Phillis Wheatley's "An Hymn to the Morning"
The collection includes "An Hymn to the Morning."
Phillis Wheatley was influenced by Greek and Roman classical literature, as well as by early 18th century British poets, who were also influenced by that same literature.
Phillis Wheatley's talent was recognized by George Washington, who became a fan of the poet. Wheatley's verse has earned her the status of a first class American poet, whose style resembles the great British poets, who were also influenced by the classical literature of the early Greeks and Romans.
First Movement: "Attend my lays, ye every honour'd nine"
Phillis Wheatley's poem "An Hymn to the Morning" consists of ten riming couplets. As the early 18th century poets such as Alexander Pope did, the speaker of Wheatley's poem addresses the nine muses, asking them to guide her hand, heart, and mind as she composes her song.
The nine muses are the goddesses who guide and guard the various arts and sciences: Cleo (heroes), Urania (astronomy), Calliope (music), Melpomene (tragedy), Euterpe (lyric poetry), Erato (love), Terpsichore (dance), Thalia (comedy), and Polyhymnia (sacred hymns).
Then the speaker says that dawn, "Aurora" or goddess of dawn, is motivating her to write her song dedicated to the goddess of morning, and the speaker wants the song to flow smoothly like a gentle brook, so she asks the muses to "pour the notes along." The speaker want to be sure her song his worthy of being dedicated to the important morning deity.
Second Movement: "Aurora hail, and all the thousand dies"
As morning approaches, the stars recede from view, and the speaker asks the muses to help her honor dawn's victory of arrival. The speaker describes the morning's sun with its far-reaching rays of light. She observes that the light is falling on every leaf, and a gentle breeze is playing upon them.
She pays homage to the songs of the birds as she describes their singing as "harmonious," and she notes that as the birds are looking around, their eyes are darting about, and they are shaking their feathers as they wake up.
Third Movement: "Ye shady groves, your verdant gloom display"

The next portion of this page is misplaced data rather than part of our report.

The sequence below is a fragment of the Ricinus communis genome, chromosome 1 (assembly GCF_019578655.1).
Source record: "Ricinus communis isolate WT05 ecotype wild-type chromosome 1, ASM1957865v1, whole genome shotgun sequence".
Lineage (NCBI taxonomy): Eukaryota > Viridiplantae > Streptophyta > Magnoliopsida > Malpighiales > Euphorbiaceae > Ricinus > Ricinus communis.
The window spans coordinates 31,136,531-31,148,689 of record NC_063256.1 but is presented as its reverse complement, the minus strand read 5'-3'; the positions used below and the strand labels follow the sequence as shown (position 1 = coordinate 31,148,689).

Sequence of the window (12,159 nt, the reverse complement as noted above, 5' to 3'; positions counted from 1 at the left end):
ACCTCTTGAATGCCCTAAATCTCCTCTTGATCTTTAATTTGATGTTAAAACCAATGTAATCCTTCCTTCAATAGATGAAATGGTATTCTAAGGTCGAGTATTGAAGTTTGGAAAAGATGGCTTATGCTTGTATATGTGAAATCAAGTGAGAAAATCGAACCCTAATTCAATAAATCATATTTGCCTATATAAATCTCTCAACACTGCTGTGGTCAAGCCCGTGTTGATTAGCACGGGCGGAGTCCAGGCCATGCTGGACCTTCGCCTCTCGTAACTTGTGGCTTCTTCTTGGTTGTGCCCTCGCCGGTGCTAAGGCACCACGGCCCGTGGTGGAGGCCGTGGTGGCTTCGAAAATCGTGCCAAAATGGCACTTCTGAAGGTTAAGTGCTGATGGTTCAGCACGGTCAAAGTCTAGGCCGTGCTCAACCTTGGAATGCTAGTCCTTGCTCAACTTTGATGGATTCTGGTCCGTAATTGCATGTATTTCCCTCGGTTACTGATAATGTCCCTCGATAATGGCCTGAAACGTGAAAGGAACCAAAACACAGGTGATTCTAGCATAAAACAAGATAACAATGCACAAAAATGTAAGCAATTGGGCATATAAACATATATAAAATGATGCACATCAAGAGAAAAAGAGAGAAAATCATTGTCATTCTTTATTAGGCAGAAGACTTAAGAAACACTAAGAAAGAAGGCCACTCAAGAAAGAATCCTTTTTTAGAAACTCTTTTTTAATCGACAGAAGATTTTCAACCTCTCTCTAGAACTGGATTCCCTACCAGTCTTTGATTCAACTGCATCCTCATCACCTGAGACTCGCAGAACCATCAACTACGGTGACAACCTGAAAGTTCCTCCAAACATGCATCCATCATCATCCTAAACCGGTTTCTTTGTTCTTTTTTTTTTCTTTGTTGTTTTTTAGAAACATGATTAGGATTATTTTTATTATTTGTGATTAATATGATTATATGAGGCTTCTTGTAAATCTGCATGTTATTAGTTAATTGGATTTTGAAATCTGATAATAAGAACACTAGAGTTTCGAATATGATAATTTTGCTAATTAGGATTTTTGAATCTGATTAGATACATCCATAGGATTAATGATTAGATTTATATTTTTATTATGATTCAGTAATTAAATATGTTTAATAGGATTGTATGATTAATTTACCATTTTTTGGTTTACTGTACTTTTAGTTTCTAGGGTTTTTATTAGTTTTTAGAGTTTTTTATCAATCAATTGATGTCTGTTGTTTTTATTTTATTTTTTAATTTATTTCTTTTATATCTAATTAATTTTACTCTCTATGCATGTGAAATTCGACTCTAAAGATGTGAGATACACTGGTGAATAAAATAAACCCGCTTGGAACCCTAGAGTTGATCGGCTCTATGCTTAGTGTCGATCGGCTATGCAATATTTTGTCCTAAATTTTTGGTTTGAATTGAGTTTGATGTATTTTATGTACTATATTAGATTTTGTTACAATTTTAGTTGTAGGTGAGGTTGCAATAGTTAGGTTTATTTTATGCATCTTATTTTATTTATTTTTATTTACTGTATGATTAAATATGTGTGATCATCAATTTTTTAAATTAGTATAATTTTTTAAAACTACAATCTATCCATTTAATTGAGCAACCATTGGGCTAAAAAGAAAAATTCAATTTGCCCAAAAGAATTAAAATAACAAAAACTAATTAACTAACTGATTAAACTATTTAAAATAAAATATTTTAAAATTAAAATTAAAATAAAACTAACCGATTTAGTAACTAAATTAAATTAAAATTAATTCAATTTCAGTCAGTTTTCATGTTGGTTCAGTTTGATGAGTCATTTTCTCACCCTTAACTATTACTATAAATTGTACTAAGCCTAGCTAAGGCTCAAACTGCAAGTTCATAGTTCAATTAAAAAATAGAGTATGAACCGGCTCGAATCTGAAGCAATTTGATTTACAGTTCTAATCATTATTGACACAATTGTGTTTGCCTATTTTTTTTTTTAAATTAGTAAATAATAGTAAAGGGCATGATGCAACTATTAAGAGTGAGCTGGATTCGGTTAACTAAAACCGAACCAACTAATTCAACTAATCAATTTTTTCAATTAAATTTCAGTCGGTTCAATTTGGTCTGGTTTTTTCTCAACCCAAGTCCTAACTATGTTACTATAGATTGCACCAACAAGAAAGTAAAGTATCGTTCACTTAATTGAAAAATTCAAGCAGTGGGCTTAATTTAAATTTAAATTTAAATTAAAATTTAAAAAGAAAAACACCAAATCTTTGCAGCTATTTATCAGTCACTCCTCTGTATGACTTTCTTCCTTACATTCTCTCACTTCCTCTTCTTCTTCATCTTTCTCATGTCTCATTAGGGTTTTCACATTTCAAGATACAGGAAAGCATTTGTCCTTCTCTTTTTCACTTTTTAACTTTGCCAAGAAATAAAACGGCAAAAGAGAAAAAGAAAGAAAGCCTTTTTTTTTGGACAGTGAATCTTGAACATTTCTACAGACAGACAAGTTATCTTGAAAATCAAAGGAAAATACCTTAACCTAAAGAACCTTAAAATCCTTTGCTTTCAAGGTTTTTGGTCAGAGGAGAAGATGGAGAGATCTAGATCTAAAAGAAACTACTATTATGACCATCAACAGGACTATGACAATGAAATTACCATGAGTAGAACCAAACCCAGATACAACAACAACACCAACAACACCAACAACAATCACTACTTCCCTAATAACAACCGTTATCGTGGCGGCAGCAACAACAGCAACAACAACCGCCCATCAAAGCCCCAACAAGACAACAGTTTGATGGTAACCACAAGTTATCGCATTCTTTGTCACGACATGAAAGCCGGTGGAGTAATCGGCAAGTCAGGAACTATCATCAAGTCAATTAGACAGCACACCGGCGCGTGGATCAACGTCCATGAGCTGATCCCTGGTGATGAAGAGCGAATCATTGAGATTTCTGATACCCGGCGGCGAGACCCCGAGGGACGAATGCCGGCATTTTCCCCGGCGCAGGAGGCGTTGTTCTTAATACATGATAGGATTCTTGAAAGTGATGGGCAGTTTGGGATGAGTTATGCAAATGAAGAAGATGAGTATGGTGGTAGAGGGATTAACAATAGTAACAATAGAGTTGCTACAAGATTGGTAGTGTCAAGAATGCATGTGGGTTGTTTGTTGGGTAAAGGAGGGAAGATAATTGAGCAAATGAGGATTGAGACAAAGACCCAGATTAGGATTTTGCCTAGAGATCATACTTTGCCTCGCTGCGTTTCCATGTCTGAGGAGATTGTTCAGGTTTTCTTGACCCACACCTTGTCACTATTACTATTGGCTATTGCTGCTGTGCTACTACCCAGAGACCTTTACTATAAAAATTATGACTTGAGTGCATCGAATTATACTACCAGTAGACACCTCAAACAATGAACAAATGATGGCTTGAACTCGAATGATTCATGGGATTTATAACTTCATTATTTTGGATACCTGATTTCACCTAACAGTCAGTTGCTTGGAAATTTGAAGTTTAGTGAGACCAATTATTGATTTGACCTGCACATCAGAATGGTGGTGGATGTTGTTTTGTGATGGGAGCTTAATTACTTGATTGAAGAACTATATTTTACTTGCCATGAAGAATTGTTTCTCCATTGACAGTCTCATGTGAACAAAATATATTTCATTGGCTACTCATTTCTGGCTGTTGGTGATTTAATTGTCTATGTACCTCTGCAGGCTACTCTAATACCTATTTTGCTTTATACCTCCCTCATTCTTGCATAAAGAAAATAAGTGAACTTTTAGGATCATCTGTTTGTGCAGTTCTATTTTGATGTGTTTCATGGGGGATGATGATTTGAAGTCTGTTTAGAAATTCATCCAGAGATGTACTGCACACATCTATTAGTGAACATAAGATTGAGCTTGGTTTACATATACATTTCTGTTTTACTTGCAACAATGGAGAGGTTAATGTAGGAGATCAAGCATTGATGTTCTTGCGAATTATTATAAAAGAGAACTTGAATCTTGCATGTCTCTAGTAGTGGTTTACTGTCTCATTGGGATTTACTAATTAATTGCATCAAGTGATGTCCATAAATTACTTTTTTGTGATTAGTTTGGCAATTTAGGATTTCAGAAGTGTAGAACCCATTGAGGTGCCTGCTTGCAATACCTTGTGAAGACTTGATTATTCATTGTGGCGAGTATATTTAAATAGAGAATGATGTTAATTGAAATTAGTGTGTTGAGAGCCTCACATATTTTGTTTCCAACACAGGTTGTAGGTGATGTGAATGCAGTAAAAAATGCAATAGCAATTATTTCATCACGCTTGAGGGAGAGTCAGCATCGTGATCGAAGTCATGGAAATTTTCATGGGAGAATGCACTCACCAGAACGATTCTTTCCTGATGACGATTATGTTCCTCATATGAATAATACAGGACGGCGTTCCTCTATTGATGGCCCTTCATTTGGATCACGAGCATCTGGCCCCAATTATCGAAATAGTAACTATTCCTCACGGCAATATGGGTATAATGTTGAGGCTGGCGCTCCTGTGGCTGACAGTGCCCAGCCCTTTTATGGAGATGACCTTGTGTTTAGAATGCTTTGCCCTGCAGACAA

The speaker bids the trees to "shield your poet from the burning day." She is over-emphasizing a bit, calling the shade of the trees, "verdant gloom." The playful comparison moves in service of foregrounding the sun's brightness as well as the colorful morning's sun rise.
She addresses Calliope, the muse of music, to play upon the lyre, while her sisters, the other muses, "fan the pleasing fire." Fanning fire makes it burn brighter, and she is celebrating the rising sun that becomes warmer and brighter as it becomes more visible. The little drama is pleasing the poet as she composes.
Fourth Movement: "The bow'rs, the gales, the variegated skies"
The speaker thinks of leafy alcoves, and gentle breezes, and the sky with its many colors of purple, pink, orange stretching across the vast panorama of blue, and these things give her much pleasure. Then she suddenly exclaims, "look! the sun!," to whom she refers as the "king of day."
As the sun rises, all darkness has gradually faded away. The radiance of the sun inspires the speaker so immensely, but then she feels something of a let down: "But Oh! I feel his fervid beams too strong, / And scarce begun, concludes th' abortive song." As soon as the sun has fully arrived, then the morning is gone, and her song was celebrating morning, and thus the song must end.
Reading of Wheatley's "An Hymn to the Morning"
© 2016 Linda Sue Grimes